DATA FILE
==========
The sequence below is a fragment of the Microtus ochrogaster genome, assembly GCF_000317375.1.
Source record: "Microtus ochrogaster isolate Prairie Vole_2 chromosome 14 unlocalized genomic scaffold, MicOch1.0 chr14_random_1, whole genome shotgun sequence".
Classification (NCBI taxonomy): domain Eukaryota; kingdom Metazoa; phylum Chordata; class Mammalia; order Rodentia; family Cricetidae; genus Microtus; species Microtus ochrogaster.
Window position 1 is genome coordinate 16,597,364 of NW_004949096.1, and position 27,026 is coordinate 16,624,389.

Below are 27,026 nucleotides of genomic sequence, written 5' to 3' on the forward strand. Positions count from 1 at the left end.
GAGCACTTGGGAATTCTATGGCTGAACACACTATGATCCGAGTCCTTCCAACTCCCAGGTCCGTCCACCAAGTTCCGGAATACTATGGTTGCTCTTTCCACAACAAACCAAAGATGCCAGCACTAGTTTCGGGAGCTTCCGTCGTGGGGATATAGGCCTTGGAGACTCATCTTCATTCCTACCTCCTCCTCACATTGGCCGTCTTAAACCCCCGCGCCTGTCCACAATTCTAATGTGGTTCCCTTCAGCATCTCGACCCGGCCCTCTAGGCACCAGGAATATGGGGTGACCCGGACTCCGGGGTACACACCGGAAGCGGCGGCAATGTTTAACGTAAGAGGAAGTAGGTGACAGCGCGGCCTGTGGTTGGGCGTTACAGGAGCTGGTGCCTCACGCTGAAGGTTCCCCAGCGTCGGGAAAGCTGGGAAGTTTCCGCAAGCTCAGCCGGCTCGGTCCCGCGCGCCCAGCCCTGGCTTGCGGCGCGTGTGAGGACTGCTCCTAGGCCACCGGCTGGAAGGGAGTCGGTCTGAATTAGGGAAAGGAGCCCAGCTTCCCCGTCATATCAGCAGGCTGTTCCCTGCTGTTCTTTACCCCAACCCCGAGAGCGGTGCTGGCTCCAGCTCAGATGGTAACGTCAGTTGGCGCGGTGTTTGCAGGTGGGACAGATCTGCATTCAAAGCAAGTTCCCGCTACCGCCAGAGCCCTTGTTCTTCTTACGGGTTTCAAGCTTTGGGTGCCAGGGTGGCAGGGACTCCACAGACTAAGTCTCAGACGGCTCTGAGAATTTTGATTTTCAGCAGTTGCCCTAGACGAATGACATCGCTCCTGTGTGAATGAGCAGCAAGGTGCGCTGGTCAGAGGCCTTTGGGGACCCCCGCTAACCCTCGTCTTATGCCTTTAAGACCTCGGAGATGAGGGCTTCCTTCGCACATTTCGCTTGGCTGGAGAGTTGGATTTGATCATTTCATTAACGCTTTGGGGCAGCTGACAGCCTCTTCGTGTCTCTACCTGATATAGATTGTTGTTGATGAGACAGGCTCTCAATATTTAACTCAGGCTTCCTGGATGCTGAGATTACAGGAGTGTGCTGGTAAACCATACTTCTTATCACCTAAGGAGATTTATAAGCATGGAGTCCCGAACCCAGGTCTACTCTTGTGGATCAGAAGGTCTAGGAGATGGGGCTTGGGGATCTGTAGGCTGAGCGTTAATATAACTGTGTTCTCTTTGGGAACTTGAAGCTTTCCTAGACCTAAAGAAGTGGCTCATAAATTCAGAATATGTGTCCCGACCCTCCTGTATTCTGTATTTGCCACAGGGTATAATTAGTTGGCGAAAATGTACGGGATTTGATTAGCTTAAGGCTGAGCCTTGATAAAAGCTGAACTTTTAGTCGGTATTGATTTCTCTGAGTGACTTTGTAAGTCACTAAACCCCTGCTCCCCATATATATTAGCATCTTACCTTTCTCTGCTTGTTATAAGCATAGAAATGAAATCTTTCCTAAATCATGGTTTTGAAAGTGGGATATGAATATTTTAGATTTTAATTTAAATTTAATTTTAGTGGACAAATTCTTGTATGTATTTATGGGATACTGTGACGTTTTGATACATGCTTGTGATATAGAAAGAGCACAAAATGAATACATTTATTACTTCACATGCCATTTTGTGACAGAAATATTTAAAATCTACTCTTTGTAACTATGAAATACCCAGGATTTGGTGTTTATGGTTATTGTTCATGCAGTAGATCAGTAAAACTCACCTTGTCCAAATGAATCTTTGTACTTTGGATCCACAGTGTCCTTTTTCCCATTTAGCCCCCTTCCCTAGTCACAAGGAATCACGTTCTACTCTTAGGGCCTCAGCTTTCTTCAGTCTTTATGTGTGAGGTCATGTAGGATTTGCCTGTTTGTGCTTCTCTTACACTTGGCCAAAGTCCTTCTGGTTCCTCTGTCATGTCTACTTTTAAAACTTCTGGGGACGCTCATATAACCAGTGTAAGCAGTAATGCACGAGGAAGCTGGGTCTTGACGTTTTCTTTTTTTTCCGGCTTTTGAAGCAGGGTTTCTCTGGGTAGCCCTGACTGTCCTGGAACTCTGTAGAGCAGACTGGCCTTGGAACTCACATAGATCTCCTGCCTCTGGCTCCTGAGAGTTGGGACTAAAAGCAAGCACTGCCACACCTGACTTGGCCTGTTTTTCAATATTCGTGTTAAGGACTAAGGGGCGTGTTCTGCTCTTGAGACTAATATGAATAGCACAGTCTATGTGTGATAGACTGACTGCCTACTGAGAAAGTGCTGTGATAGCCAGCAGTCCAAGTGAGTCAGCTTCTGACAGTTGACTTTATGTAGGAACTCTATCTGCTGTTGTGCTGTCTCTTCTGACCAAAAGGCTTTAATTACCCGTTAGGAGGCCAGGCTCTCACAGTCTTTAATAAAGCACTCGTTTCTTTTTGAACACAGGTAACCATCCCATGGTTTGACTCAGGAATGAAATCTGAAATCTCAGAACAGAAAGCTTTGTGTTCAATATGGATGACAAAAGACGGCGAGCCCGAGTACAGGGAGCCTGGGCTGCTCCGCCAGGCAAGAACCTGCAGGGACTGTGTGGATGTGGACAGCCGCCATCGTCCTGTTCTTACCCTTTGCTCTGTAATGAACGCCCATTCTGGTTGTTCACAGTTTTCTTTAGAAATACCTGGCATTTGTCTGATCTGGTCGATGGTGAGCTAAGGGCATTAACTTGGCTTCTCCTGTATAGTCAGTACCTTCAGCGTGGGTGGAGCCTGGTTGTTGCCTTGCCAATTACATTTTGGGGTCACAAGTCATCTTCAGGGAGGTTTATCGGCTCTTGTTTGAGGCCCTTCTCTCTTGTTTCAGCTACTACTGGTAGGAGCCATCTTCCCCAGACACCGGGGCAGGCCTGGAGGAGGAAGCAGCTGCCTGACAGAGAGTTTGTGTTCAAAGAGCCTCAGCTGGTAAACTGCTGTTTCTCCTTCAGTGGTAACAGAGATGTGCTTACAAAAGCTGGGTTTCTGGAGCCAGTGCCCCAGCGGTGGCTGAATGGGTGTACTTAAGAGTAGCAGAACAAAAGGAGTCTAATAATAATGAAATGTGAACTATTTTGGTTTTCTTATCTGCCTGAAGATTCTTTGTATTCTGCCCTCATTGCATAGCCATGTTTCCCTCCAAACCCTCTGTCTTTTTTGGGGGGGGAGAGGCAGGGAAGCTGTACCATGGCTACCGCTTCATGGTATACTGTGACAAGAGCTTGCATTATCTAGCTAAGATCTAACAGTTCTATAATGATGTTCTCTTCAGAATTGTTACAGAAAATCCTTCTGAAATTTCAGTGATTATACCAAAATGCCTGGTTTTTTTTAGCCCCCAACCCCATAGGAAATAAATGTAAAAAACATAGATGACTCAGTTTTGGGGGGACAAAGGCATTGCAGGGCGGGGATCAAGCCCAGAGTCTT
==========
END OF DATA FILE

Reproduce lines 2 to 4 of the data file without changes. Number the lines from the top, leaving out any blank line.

Source record: "Microtus ochrogaster isolate Prairie Vole_2 chromosome 14 unlocalized genomic scaffold, MicOch1.0 chr14_random_1, whole genome shotgun sequence".
Classification (NCBI taxonomy): domain Eukaryota; kingdom Metazoa; phylum Chordata; class Mammalia; order Rodentia; family Cricetidae; genus Microtus; species Microtus ochrogaster.
Window position 1 is genome coordinate 16,597,364 of NW_004949096.1, and position 27,026 is coordinate 16,624,389.